Two years after she vanished, another party traveling alongside the same stretch of water would also lose one of its number. To those who knew him, Angus Hall was a tempestuous and impulsive character. When the party he was with would not increase their pace, he had set off alone, determined to be the first to find evidence of the hidden gold seam. Hall's companions had allowed the prospector on his way, knowing it was best not to reason with him, and had followed his tracks as he pushed on. But several meters along the path, these tracks had suddenly ceased mid-stride. All that remained of Angus Hall was one final muddy boot print, as if he'd been lifted off the ground by something as he walked.


Then in 1936, two more prospectors vanished. Bill Epier and his partner Joe Mulholland had spent years in the Nahanni valley in search of Fortune. The remains of their log cabin were found burned out on the shores of Glacial Lake, but the bodies of both men were not inside and have never been found.



The Murderous Naha people


As with the killing of Phil powers in 1931, no person has ever been arrested for any of the murders which have taken place in the valley. When asked who they believed to be responsible, members of the Native Dene tribe have laid the blame firmly at the door of a mysterious and enigmatic community. The Naha people are said to be the original inhabitants of the Nahanni valley, but shunned contact with other tribes. Their name translates as 'the people over there', in reference to the distance they kept from their neighbors, and they were believed to possess almost supernatural powers.


Naha warriors were described as being exceptionally tall and powerful. They were immensely strong and hid their faces behind terrifying masks. The tribe is rumored to have died out centuries ago, but unlike similar societies, left no buildings or settlements behind. They simply disappeared into the mists of their surroundings. The Dene claim that the Naha would cut off the heads of those that stayed into their territory, as a warning to other trespassers to stay away, and that the killings are the work of the descendants of this murderous people.


In 1945, it was reported that a miner named Ernest Savard had been found dead in Nahanni Valley. The Ontario native was lying in his sleeping bag, his head having been cut from his shoulders and propped up on a nearby rock. As recently as 1983, a hiker in Canada's Glacier Bay stumbled upon the belongings of a missing prospector. The witness reported hearing a ghostly moaning coming from the surrounding undergrowth, before catching sight of a mysterious masked figure approaching who he quickly fled from. The slayings of prospectors in this region are eerily reminiscent of identical killings in Arizona's Superstition Mountains. There too a mysterious boss is said to protect a hidden cache of gold, lying in an undisclosed mine named 'The Lost Dutchman's Gold Mine'.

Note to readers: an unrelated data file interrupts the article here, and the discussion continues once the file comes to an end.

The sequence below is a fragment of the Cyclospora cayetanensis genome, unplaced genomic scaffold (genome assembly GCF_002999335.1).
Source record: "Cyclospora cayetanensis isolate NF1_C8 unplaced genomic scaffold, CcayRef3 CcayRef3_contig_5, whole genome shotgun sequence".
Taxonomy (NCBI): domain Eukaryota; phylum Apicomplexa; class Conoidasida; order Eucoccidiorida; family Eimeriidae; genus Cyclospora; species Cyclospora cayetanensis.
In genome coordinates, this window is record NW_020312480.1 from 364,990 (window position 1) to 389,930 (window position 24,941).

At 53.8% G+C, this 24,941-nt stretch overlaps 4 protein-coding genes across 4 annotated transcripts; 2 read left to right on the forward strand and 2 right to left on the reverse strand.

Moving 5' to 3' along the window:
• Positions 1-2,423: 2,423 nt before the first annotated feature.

Many victims of these killings have also been found headless. Other, more fantastical explanations for the killings have also been suggested. Drawings found in nearby cave show what appear to be mastodons, with the bones of these ancient creatures also located by archaeological digs. Is it possible that there are prehistoric species protected by the isolated nature of this environment? One such creature alleged to inhabit the valley is known by the Dene as the Waheela. From the descriptions provided by their writings, this monster is some form of Amphicyon, a cross between a bear and a wolf. It would crush its prey to death with powerful arms, before feasting on their remains. It is possible that such a creature might also be the descendant of the dire wolf, another prehistoric species believed to be extinct.. There also rumors of strange creatures known as the Nuk-Nuk, fur covered humanoids who carry primitive clothes and cook the bodies of those they killed before eating them.



A string of UFO sightings throughout the region's history completes the full set of supernatural explanations. And whilst the prevailing belief is that the victims of the Headless Valley are most likely the victims of greedy and far more human killers, the haunting stillness of the region makes such proposition seem entirely plausible. As with the legend of the Lost Dutchman's mine, it seems that mysterious forces seek to frustrate the efforts of people to mine gold from beneath the surface of the North American continent. And whether such killers are paranormal in nature or altogether human, they continue to operate beyond detection. So, if you find yourself gripped by a desire to chase fabled fortune in the untouched wilds of North America, take caution from the fates of those who have gone before you. It is advised not to become another victim of the Headless Valley.